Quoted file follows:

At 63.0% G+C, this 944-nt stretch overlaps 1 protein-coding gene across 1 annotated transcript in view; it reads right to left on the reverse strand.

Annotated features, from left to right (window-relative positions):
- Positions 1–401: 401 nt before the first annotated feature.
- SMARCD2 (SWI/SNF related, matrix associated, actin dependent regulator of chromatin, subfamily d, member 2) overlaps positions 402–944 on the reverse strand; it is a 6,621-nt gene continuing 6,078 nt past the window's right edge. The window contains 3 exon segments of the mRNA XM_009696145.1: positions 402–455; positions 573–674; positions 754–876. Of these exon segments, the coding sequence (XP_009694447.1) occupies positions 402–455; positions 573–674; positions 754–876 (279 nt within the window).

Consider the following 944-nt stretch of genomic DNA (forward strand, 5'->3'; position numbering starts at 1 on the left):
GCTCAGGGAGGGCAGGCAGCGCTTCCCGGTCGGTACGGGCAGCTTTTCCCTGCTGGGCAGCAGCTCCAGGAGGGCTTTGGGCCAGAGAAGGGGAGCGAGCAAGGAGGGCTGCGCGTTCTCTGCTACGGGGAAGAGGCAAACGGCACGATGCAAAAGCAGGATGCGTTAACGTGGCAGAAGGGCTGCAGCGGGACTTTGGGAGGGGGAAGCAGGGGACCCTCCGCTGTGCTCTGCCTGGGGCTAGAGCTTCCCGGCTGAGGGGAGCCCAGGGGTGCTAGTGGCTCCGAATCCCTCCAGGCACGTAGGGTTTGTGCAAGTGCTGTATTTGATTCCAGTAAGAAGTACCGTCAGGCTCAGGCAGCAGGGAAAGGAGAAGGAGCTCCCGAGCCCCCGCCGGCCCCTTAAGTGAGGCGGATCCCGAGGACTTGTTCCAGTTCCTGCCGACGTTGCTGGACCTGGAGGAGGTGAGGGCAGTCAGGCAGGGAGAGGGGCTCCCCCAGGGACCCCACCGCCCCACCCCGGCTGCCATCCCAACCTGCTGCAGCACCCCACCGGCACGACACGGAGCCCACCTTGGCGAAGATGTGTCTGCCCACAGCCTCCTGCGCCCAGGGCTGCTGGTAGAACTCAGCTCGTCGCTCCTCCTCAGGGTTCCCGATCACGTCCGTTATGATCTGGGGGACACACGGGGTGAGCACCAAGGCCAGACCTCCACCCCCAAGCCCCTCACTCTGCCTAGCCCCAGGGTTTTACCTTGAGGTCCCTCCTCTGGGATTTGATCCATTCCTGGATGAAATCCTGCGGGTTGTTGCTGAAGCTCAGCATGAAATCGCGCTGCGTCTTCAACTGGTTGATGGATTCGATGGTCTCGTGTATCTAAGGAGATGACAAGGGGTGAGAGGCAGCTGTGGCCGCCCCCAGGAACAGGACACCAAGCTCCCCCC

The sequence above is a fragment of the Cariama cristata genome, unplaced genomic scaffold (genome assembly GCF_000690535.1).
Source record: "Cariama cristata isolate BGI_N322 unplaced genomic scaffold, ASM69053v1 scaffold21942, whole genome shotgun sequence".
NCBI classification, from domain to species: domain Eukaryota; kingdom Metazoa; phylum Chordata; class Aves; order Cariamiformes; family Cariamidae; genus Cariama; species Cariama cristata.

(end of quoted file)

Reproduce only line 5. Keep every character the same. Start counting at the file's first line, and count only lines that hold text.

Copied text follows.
Consider the following 944-nt stretch of genomic DNA (forward strand, 5'->3'; position numbering starts at 1 on the left):